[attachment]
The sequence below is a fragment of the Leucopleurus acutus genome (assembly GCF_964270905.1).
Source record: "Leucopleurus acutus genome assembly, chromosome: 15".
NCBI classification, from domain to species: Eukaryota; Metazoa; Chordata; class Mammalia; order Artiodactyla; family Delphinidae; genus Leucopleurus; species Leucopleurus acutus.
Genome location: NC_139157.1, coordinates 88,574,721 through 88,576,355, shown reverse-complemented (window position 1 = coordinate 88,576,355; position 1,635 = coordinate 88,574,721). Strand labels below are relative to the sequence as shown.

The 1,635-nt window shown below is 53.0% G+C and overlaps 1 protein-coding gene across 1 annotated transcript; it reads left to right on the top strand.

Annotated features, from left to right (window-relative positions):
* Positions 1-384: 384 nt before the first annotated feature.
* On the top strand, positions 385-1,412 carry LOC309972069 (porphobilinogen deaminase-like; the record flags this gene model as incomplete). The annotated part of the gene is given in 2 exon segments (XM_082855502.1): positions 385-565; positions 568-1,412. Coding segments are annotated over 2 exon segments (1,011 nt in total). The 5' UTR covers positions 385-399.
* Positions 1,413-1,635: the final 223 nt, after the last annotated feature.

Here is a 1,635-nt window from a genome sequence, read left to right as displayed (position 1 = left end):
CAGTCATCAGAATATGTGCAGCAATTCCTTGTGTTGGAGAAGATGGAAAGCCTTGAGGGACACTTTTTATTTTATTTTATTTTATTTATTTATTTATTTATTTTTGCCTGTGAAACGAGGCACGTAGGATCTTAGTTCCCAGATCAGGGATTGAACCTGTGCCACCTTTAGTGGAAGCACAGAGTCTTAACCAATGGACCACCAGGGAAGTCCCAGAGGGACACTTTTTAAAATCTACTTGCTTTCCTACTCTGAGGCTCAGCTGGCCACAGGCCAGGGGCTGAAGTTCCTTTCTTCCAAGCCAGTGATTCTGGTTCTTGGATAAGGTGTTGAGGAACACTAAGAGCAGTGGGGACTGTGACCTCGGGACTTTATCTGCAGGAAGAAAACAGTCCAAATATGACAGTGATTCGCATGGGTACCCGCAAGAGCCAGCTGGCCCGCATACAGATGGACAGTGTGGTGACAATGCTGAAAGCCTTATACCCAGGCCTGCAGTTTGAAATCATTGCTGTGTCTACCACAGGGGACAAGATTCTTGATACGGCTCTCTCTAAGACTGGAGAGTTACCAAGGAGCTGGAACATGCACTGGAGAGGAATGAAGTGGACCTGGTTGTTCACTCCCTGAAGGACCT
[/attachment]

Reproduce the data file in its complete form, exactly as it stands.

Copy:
The sequence below is a fragment of the Leucopleurus acutus genome (assembly GCF_964270905.1).
Source record: "Leucopleurus acutus genome assembly, chromosome: 15".
NCBI classification, from domain to species: Eukaryota; Metazoa; Chordata; class Mammalia; order Artiodactyla; family Delphinidae; genus Leucopleurus; species Leucopleurus acutus.
Genome location: NC_139157.1, coordinates 88,574,721 through 88,576,355, shown reverse-complemented (window position 1 = coordinate 88,576,355; position 1,635 = coordinate 88,574,721). Strand labels below are relative to the sequence as shown.

The 1,635-nt window shown below is 53.0% G+C and overlaps 1 protein-coding gene across 1 annotated transcript; it reads left to right on the top strand.

Annotated features, from left to right (window-relative positions):
* Positions 1-384: 384 nt before the first annotated feature.
* On the top strand, positions 385-1,412 carry LOC309972069 (porphobilinogen deaminase-like; the record flags this gene model as incomplete). The annotated part of the gene is given in 2 exon segments (XM_082855502.1): positions 385-565; positions 568-1,412. Coding segments are annotated over 2 exon segments (1,011 nt in total). The 5' UTR covers positions 385-399.
* Positions 1,413-1,635: the final 223 nt, after the last annotated feature.

Here is a 1,635-nt window from a genome sequence, read left to right as displayed (position 1 = left end):
CAGTCATCAGAATATGTGCAGCAATTCCTTGTGTTGGAGAAGATGGAAAGCCTTGAGGGACACTTTTTATTTTATTTTATTTTATTTATTTATTTATTTATTTTTGCCTGTGAAACGAGGCACGTAGGATCTTAGTTCCCAGATCAGGGATTGAACCTGTGCCACCTTTAGTGGAAGCACAGAGTCTTAACCAATGGACCACCAGGGAAGTCCCAGAGGGACACTTTTTAAAATCTACTTGCTTTCCTACTCTGAGGCTCAGCTGGCCACAGGCCAGGGGCTGAAGTTCCTTTCTTCCAAGCCAGTGATTCTGGTTCTTGGATAAGGTGTTGAGGAACACTAAGAGCAGTGGGGACTGTGACCTCGGGACTTTATCTGCAGGAAGAAAACAGTCCAAATATGACAGTGATTCGCATGGGTACCCGCAAGAGCCAGCTGGCCCGCATACAGATGGACAGTGTGGTGACAATGCTGAAAGCCTTATACCCAGGCCTGCAGTTTGAAATCATTGCTGTGTCTACCACAGGGGACAAGATTCTTGATACGGCTCTCTCTAAGACTGGAGAGTTACCAAGGAGCTGGAACATGCACTGGAGAGGAATGAAGTGGACCTGGTTGTTCACTCCCTGAAGGACCT